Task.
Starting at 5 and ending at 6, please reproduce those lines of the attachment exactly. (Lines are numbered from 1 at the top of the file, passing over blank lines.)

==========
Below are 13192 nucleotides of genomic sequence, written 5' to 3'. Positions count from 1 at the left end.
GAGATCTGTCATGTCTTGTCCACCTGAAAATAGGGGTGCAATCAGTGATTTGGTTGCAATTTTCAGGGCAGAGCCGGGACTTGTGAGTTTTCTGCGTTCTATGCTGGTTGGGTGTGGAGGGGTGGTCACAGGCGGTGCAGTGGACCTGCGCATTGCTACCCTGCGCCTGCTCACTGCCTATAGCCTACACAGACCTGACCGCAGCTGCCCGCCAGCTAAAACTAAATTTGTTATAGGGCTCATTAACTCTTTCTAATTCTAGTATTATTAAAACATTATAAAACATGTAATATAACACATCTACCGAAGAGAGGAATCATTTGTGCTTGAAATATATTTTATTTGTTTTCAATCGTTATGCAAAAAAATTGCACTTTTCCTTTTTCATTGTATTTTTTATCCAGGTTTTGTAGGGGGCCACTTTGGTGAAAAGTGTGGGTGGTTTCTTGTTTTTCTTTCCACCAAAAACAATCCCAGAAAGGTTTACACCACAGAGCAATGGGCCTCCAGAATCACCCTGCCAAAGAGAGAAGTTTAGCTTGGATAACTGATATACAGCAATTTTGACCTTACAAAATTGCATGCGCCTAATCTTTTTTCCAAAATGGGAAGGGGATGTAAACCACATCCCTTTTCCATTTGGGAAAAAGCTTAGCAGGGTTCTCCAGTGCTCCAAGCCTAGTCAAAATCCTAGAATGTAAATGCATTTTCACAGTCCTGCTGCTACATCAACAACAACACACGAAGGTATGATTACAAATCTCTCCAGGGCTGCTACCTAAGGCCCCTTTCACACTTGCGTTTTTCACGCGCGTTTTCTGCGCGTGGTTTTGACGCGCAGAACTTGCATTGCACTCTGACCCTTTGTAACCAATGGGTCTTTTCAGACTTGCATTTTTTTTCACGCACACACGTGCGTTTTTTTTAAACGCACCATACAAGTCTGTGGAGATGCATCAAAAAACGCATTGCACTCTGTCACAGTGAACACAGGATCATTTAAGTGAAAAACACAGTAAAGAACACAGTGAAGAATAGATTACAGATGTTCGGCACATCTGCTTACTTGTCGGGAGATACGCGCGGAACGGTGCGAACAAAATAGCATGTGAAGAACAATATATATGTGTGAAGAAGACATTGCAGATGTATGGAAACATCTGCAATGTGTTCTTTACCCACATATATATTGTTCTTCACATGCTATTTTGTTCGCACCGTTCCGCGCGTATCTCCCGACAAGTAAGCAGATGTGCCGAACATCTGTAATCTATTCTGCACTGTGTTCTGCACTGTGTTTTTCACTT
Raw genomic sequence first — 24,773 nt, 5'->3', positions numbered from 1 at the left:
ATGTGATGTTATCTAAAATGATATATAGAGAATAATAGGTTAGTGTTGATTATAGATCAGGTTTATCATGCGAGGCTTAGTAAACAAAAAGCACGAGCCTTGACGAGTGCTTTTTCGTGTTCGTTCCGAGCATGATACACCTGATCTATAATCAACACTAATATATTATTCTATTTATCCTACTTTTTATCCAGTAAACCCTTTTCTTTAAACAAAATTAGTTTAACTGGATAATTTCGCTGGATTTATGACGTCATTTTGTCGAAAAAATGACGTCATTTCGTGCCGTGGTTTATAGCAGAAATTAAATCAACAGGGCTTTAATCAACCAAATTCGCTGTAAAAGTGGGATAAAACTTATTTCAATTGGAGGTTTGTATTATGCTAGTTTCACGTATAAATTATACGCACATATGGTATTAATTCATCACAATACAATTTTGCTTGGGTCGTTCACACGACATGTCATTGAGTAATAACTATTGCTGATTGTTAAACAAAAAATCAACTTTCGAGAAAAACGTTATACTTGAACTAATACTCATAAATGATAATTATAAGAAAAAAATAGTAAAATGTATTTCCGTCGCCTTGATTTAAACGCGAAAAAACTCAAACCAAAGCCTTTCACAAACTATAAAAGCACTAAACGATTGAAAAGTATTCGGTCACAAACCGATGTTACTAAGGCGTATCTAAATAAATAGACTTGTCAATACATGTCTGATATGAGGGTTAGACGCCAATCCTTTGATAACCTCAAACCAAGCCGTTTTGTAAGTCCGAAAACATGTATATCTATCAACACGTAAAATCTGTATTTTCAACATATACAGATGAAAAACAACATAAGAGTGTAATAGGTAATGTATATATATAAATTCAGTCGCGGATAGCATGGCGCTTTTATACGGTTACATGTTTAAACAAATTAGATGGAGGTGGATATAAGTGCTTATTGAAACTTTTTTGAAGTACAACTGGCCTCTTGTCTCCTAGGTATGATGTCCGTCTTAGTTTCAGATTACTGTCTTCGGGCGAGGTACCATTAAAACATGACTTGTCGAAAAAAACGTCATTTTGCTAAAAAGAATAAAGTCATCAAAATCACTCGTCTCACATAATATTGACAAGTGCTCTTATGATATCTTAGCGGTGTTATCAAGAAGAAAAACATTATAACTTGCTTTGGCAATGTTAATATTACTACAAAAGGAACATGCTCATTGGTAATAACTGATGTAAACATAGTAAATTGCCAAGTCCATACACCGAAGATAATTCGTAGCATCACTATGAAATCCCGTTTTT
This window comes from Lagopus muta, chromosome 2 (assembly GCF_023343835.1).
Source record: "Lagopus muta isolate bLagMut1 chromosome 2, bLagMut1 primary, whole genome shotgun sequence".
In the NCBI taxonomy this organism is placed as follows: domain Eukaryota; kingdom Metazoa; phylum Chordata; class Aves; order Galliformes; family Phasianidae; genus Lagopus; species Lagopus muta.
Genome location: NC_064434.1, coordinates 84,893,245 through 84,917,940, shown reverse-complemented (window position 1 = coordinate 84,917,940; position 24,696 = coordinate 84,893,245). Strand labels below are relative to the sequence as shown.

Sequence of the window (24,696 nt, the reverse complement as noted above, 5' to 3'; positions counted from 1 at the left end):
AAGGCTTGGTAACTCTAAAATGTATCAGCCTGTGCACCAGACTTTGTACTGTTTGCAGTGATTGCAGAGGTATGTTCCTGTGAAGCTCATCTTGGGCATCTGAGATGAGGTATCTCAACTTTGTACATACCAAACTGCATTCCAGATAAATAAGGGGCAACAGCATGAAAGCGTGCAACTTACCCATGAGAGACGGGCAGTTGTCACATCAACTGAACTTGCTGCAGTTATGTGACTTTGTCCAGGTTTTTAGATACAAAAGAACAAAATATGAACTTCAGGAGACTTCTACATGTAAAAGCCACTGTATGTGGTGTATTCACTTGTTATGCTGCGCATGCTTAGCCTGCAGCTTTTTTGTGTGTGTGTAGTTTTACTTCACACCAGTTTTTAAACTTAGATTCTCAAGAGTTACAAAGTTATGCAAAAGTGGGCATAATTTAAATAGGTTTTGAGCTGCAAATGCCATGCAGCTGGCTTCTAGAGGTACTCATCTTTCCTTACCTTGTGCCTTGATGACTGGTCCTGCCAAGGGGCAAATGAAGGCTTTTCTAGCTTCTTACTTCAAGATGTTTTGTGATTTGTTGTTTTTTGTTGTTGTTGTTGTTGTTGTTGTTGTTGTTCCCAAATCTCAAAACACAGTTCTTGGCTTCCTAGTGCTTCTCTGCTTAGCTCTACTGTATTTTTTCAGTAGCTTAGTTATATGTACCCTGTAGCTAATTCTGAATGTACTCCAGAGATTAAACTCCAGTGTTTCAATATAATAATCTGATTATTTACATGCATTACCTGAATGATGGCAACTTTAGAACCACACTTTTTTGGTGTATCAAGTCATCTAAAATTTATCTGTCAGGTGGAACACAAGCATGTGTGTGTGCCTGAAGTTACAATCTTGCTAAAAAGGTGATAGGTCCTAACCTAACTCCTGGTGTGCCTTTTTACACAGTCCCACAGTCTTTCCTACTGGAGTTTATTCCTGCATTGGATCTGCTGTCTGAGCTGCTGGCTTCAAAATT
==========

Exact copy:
This window comes from Lagopus muta, chromosome 2 (assembly GCF_023343835.1).
Source record: "Lagopus muta isolate bLagMut1 chromosome 2, bLagMut1 primary, whole genome shotgun sequence".